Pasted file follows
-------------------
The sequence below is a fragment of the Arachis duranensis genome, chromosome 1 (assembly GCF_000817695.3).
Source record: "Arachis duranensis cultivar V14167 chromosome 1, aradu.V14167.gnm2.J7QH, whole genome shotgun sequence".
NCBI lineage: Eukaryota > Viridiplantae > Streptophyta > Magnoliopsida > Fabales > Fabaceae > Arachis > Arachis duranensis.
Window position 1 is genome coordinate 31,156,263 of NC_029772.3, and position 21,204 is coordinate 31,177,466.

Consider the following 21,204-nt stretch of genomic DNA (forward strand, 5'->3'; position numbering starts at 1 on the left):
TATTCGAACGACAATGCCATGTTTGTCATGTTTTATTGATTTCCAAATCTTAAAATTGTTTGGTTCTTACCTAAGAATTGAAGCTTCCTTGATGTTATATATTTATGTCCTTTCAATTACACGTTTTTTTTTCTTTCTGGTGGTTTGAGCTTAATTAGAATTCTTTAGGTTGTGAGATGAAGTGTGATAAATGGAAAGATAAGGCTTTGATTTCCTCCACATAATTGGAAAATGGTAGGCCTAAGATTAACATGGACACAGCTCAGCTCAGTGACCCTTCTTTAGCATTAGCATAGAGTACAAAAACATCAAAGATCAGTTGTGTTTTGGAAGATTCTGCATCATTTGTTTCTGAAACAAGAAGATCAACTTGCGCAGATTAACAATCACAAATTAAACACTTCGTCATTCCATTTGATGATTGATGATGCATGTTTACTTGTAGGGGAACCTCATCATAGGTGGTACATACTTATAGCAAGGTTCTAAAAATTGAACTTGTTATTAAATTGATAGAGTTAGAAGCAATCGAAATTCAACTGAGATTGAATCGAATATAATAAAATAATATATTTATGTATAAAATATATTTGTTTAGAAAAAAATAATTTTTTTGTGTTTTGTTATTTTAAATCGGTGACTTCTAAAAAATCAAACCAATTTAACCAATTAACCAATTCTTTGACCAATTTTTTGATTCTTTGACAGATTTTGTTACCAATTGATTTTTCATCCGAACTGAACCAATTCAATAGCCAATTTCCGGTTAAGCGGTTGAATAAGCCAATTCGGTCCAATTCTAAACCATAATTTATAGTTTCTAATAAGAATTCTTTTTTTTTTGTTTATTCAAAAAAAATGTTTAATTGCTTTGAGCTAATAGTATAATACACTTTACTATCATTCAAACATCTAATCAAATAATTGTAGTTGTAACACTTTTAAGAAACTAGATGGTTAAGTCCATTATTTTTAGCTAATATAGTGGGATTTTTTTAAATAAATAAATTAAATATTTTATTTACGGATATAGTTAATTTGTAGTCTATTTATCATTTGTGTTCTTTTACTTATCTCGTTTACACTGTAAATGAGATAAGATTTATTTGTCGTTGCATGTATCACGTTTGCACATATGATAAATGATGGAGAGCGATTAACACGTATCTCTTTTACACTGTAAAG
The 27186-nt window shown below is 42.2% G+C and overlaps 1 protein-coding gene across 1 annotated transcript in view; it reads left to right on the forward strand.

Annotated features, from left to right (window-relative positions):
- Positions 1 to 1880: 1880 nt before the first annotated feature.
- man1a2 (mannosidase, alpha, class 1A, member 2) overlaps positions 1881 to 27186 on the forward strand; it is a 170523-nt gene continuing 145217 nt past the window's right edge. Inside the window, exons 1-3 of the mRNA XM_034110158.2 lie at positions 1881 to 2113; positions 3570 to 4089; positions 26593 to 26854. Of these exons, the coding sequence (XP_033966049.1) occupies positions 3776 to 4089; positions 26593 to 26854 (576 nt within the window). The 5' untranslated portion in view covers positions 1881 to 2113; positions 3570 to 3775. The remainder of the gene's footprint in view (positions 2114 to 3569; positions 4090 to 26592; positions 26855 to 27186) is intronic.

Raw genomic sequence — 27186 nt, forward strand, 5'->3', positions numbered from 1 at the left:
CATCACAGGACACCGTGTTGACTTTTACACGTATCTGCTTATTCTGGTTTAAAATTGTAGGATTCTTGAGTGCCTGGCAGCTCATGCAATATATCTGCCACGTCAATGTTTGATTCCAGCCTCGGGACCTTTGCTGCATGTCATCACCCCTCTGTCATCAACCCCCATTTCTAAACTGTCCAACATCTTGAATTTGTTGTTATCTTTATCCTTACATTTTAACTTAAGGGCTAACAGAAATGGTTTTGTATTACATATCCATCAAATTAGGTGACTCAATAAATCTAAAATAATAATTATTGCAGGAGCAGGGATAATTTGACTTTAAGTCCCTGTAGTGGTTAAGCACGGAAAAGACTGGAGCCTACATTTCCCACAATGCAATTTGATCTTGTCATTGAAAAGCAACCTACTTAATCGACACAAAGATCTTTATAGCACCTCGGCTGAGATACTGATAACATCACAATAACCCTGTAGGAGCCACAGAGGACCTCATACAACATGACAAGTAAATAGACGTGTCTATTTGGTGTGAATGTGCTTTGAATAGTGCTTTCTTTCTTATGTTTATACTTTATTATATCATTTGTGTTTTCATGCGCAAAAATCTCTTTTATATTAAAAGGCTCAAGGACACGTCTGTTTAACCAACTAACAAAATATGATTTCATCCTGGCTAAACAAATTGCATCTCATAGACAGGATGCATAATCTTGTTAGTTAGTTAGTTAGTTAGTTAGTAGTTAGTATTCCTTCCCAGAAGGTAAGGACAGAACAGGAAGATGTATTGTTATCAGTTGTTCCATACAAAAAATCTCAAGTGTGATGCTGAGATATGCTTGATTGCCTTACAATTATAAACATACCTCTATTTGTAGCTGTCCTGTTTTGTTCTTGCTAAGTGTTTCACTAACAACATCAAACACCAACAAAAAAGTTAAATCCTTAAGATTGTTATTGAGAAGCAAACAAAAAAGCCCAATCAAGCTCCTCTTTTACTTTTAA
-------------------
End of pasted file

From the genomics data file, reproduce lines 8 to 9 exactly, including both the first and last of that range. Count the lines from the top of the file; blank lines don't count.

Annotated features, from left to right (window-relative positions):
- Positions 1 to 1880: 1880 nt before the first annotated feature.